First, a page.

Family life

Painting of a woman with a girl on her lap, both wear robes.
Portrait of Rosine and Zoraïde Champollion

Champollion first declared his love for Pauline Berriat in 1807. Pauline was Zoé's sister, and thus his sister-in-law. His love was not reciprocated, so Champollion instead had an affair with a married woman named Louise Deschamps that lasted until around 1809. In 1811, Louise remarried and Pauline died in 1813.[27]

It was around this time that Champollion met Rosine Blanc (1794–1871), whom he married in 1818, after four years of engagement. They had one daughter, Zoraïde Chéronnet-Champollion (1824–89). Rosine was the daughter of a well-to-do family of Grenoblean glovemakers.[28] At first, her father did not approve of the match, since Champollion was a mere assistant professor when they first met, but with his increasing reputation, he eventually agreed. Originally, Jacques-Joseph was opposed to his brother's marriage, too, finding Rosine too dull-witted, and he did not attend the wedding, but later he grew fond of his sister in-law. Although a happy family man, especially adoring his daughter, Champollion was frequently away for months or even years at a time, as he was traveling to Paris, to Italy, and to Egypt, while his family remained in Zoé and Jacques-Joseph's property in Vif, near Grenoble.[29] While in Livorno, Champollion developed an infatuation with an Italian poet, Angelica Palli. She presented an ode to Champollion's work at a celebration in his honor, and the two exchanged letters over the period 1826–1829 revealing the poor state of Champollion's marriage, yet an affair never developed.[30]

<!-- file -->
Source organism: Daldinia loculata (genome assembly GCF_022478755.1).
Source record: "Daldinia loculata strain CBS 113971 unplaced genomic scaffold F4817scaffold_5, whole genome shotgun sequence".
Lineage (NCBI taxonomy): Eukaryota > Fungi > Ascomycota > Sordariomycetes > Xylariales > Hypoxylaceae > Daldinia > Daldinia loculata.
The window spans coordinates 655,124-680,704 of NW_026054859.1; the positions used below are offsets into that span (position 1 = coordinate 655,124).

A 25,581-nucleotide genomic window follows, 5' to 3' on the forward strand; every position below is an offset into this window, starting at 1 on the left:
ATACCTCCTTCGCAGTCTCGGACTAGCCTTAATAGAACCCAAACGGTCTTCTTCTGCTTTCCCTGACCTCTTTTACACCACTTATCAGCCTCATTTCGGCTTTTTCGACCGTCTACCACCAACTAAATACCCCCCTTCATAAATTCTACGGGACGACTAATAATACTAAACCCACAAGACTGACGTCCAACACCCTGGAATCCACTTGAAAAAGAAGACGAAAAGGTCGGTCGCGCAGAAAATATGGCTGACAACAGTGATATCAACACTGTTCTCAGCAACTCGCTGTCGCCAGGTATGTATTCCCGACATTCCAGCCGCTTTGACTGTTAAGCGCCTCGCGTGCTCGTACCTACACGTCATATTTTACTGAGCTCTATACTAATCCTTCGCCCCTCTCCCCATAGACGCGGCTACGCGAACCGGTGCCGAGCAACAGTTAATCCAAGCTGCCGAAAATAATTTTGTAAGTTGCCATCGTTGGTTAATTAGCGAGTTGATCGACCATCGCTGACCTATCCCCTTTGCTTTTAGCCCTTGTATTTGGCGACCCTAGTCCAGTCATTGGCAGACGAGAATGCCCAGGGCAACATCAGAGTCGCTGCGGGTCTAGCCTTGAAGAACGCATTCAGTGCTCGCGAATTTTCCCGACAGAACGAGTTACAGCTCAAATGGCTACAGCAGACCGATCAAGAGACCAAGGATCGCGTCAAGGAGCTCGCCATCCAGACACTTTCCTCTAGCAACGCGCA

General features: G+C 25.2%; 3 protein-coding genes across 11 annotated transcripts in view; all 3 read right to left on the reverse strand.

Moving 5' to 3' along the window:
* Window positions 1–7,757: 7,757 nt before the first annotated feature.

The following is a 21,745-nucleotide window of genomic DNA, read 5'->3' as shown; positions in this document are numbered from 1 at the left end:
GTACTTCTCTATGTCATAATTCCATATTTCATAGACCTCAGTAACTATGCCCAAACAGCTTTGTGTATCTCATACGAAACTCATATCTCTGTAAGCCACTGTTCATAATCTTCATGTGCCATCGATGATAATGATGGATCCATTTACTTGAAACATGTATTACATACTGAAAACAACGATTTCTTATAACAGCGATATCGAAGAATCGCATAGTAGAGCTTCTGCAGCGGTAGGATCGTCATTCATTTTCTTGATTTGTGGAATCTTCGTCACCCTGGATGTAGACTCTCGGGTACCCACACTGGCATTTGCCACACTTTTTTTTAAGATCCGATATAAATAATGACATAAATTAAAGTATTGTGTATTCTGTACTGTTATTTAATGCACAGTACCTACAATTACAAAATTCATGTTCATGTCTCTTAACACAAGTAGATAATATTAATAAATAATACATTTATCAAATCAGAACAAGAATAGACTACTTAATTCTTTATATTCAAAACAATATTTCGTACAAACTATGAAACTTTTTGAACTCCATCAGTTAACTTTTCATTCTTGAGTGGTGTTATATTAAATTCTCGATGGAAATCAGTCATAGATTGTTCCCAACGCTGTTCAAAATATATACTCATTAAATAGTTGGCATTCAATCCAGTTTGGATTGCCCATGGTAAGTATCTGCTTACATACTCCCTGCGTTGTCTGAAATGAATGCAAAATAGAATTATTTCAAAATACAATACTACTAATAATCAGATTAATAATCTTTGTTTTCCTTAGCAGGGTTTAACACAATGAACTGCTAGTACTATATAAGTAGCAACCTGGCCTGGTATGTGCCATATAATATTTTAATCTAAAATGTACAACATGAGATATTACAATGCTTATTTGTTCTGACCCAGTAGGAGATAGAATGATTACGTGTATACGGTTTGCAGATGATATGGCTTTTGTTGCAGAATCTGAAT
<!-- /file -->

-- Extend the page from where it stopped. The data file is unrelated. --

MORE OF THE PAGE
Other Languages
azərbaycanca: Jan-Fransua Şampolyon
беларуская (тарашкевіца)‎: Жан-Франсуа Шампальён
Bahasa Indonesia: Jean-François Champollion
srpskohrvatski / српскохрватски: Jean-François Champollion
文言: 商博良
粵語: 商博良